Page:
Auld Lang Syne
Friday, August 26, 2011
Ok, so I get distracted. It's also easy to think how nice it might feel to crawl back under the covers for a long nap. What to do?
The best thing would be to become more doggedly disciplined. But wait... I'm an artist. Thinking on this for a long time, I have come up with a few strategies for gaining discipline. One of them is working in the coffee shop. I can somehow manage to stay on task there. No phones, no soft beds, no one needing me for anything, no distracting sexy husband.
I do have a very nice office set up at home and I love working there. But when I get into a "mode" of easy distraction I just have to come here to Rock City Café and hunker down. That brings me to today. I've been here since about 1030 this morning, bed at home unmade, planning for battening down for Hurricane Irene left to later, sexy husband on the golf course. And voilá, progress. 90% done on a manuscript preparation that needs to happen today! Even a little work done on a poem that has had me flummoxed for a week.
It occurs to me I may have a parking ticket. I may have exceeded the limit on how long one may park in a single spot. Grrr. Guess I'll have to take my undisciplined self home.
Wednesday, August 24, 2011
It's quiet here this morning and there are so many little things needing to be done I could spend the whole day at them. But here I sit at the blogomachine writing about writing and reading. I've been thinking a bit about Nathaniel Hawthorne (Hathorn) lately and have decided it is about time to dig back into The House of the Seven Gables, my favorite of his novels. Of course EVERYONE ends up reading The Scarlet Letter, and teachers love to teach this too as it has so much in terms of moral rectitude and the "gone astray, but innocent enough and wronged." I taught this book myself when I was still doing that kind of thing (along with the typicals: Animal Farm, Fahrenheit 451, etc etc). But overall, I prefer House to Letter any day.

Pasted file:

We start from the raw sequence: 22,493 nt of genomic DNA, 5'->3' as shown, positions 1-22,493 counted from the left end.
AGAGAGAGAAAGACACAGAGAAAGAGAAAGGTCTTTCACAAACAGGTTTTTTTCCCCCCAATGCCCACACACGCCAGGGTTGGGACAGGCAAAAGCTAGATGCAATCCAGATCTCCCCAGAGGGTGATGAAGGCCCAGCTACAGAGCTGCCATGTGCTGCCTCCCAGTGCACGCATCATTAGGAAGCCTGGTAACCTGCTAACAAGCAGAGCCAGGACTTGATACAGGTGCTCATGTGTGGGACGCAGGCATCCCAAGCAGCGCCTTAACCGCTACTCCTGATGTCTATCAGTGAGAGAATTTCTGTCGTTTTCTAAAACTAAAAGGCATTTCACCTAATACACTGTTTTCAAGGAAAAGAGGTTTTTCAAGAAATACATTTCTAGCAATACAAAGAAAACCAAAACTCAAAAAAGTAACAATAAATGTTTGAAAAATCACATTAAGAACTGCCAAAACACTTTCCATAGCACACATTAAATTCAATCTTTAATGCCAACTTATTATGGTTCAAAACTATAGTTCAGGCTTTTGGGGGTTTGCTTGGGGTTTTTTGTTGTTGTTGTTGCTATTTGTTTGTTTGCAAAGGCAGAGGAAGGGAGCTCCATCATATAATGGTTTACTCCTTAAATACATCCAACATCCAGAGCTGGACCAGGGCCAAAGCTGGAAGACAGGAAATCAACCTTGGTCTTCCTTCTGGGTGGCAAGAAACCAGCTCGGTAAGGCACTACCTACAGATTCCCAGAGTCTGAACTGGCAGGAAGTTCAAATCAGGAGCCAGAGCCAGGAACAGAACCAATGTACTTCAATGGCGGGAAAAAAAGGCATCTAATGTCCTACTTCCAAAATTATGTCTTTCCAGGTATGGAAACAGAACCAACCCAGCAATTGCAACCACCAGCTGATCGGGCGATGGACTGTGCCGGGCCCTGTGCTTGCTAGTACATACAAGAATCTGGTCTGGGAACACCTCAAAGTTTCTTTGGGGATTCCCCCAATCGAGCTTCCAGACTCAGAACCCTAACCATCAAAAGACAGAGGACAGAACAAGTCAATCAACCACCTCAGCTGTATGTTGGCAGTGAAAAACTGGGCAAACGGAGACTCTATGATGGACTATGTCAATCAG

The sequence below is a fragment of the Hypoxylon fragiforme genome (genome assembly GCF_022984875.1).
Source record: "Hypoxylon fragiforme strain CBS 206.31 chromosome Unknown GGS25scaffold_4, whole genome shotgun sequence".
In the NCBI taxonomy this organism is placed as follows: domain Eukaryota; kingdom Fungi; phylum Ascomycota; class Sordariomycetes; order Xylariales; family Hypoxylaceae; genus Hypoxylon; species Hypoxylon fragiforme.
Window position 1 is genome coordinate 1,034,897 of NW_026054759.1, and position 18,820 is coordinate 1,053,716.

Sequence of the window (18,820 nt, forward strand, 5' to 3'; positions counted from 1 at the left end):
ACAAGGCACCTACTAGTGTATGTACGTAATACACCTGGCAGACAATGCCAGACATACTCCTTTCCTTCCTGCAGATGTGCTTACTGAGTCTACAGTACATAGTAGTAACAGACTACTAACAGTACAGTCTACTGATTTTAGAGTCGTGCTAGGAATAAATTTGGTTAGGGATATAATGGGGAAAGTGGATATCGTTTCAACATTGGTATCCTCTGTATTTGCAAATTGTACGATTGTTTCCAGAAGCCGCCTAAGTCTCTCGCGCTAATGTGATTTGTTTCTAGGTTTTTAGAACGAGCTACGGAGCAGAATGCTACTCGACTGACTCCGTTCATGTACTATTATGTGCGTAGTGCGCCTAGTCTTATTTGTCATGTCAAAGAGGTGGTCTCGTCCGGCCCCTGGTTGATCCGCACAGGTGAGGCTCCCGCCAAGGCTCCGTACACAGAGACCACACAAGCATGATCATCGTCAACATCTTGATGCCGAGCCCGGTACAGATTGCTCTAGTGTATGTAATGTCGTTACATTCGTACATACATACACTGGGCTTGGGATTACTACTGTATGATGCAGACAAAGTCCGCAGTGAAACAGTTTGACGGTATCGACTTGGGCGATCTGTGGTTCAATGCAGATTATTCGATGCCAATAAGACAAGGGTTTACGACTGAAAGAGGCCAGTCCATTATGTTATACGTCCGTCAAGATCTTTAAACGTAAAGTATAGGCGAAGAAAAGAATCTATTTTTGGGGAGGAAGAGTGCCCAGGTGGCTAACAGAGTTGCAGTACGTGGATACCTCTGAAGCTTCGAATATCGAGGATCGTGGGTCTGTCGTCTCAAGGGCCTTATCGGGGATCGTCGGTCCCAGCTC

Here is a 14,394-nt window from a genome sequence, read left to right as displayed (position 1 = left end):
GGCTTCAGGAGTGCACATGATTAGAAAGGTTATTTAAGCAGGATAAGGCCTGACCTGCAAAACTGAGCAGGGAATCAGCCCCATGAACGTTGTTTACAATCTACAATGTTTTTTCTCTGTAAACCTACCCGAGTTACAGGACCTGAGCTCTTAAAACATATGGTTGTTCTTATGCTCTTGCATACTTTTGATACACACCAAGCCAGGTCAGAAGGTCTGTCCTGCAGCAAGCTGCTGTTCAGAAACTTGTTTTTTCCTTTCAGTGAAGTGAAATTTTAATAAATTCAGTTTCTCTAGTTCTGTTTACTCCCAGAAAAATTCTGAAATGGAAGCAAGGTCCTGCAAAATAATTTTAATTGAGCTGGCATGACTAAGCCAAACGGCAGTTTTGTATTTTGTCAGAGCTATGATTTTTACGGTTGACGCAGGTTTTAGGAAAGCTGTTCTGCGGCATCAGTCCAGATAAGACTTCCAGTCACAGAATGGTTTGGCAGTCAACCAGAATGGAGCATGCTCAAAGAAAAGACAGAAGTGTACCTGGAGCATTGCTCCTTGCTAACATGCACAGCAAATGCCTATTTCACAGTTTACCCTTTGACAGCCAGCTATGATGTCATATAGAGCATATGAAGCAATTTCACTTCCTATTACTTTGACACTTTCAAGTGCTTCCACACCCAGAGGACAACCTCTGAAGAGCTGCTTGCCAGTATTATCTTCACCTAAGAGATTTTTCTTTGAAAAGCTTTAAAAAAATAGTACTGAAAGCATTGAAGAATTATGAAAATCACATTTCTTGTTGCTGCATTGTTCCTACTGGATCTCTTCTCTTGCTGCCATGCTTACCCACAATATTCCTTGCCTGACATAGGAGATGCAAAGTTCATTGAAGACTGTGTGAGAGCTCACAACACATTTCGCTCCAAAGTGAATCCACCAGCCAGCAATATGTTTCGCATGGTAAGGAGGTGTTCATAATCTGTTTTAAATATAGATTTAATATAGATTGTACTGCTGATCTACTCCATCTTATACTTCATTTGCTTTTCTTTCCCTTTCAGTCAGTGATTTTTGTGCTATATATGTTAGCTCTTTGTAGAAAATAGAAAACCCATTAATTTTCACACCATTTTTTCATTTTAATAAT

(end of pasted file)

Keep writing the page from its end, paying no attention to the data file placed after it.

Hathorn considered himself to be a romance writer, or a writer of allegory. His tales were always drenched in the supernatural. But in truth he wrote from his own somewhat checkered family history in Salem, Mass. where he fought against the heavy mantle of his Puritan background. The Scarlet Letter (1850) and The House of the Seven Gables (1851) both deal with secrets, sin, shame, and of course revenge. Both deal with curses and witchery or at least suspected, insinuated, witchery. It was the cause celebre of its day. Hathorn was eager to expunge his own family's penchant for the heavily psychic past they experienced, and his novels do that need great justice. He did this with great aplomb through his well-drawn characters and his well-appointed (even when dingy or dilapidated) edifices.
Hathorn had a way with words, a manner of speaking the lives of his characters so that they were not just sympathetic and acceptable, but so a reader wanted to be in those moments with them, to either cheer them on or wag an accusing finger at them. He also had a way of laying out a community so that it might happen that you ended up walking down those cobbled streets in a dream, feel like you could inhabit the houses yourself. That is what happened to me when I first read House back in, oh maybe, 6th grade. I was fascinated by the idea of cottage industry once I'd read the description of the shop where threads were sold, the infamous house on Pyncheon Street. Some call this a gothic novel. In terms of what we now think of as a "gothic" novel, I wouldn't exactly agree although certainly there are gothic (dark) elements to be sure. Yes, the Pyncheon family is cursed due to its lying, cheating, murderous ways. Yes, the house is to be sold off to pay the debts. Yes, the upstart Judge Jaffrey Pyncheon is summoned to the house to stave off this sale, to accuse the innocent Clifford of murdering the patriarch, and furthermore, the family is living under Maule's Curse ( a strange man allegedly murdered by someone in the Pyncheon family long ago) and a "hidden gold in the house" story has flourished over the history of the family and the house. The plot thickens mightily and although Clifford's off to prison for the murder, the house ends up in the legal care of his fiancé, Hepzibah. She kicks Jaffrey out of the house (way to go, Hepzibah!) and settles in for the long haul. Fast forward two decades (or not, as Hathorn never told a story quickly if he could elongate it) and the house is a mess (as it should be in gothic terms) and the old place is being used as a business (again, you have to love the cottage industry thing here!). Hepzibah's endearingly pretty cousin Phoebe and a mysterious boarder, Matthew Holgrave, arrive on the scene. Clifford is released from prison to strange rumors about him. Clifford has some notions on how to get even with the evil brother who sent him to prison and for how to end Maule's Curse and set the family and the house to rights.